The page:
Brazil keeps showing its steady growth and rather promising future in the innovation and technology areas. However, the existing gap between the technological development and the economic performance of the country has raised many questions about its capability to sustain its economic growth which was demonstrated in the past few years.
The situation has been complicated since the 1980s with the pronounced degree of economic instability and the cycles of recession. It is only recently that we have been able to witness a steady growth, producing a trend which we have not seen elsewhere in the world. When discussing innovation development in Brazil, there is a strong link between an actual innovative stream and historical events. It seems that the country has been quite literally having ups and downs.
Until The Second World War, Brazil had a small number of scientists and only an incipient institutional research base. Science and technology were simply not in favor of investments and further development. The industry was almost at an embryonic stage and was based only in traditional areas. Historically, there was a lack of appreciation for innovation in business field which resulted in limited possibilities for developing sectors which were potentially more dynamic and had a prospect for growth.
A positive move came when the Ministry of Science and Technology (MCT) was established in 1985, signalling the country's drive for further development of innovation and technology sectors. The MCT managed to obtain significant budget increases for its projects. Due to the fact that the system had been developed spontaneously, its expansion appeared equally unplanned. Disciplines such as mathematics, physics and some areas of biological and medical sciences had strong leadership, attracting a significant financial support and students’ interest.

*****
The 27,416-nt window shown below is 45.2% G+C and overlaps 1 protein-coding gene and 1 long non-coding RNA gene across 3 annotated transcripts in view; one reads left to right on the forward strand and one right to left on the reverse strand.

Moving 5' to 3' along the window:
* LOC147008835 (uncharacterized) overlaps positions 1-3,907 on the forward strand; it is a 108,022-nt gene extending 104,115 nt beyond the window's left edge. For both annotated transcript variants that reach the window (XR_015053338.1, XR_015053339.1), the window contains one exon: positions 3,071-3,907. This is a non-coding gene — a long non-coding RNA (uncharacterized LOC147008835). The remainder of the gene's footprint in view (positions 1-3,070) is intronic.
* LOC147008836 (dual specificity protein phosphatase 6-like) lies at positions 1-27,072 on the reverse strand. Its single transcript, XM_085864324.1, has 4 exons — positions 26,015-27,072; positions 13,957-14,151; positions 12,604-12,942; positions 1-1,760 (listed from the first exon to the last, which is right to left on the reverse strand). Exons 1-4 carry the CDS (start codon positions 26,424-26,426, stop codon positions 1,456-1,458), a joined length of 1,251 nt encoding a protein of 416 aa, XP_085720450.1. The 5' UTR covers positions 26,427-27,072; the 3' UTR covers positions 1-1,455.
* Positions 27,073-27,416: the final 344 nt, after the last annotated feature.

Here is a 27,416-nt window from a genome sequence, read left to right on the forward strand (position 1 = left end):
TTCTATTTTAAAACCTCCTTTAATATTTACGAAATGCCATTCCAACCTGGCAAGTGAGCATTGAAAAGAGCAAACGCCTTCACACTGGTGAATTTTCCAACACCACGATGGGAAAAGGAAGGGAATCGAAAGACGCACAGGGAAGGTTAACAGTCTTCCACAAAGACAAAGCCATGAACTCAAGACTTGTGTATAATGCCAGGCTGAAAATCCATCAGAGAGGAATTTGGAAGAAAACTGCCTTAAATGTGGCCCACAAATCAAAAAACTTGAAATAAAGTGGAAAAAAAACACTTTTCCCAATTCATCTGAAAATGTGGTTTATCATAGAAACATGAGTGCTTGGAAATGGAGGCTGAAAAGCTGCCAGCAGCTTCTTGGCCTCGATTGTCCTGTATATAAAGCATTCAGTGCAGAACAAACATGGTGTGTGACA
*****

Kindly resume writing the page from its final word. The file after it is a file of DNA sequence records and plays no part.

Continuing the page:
However, despite this positive step it was not all plain sailing. Political instability, along with economic difficulties in the late 1980s and early 1990s, meant that further growth had to be put on hold. The MCT was closed down twice and underwent complete restructuring.
Since then, the situation has stabilized and Brazil’s technological innovation found temporary success due to relative political and economic improvements. The most significant improvement in the S&T sector happened towards the end of the 1990s because of the creation of the Sectoral Funds for Science and Technology. By the turn of the millennium, despite the challenges, the country had built up a scientific community consisting of over 50,000 researchers with PhDs, becoming the largest and best qualified such body in Latin America.
Nowadays, we can see a positive trend in the country’s innovation sector and that it is capable of maintaining this growth. Bureaucracy and the difficulty of creating innovative and competitive businesses is unfortunately not just a matter of law and legal procedures though, and there is still a cultural bias toward monopoly and privilege which hold back Brazil from achieving greater success.
It’s important to identify companies’ capabilities for innovation and the ability to break in to the new markets. Innovation is often a major part of the invisible dispute between the system, global economic growth and individuals who want to bring it to life. As a sector, It is being pulled in many directions, leaving it little chance to expand and prove itself a worthy investment for the future economic growth of the country.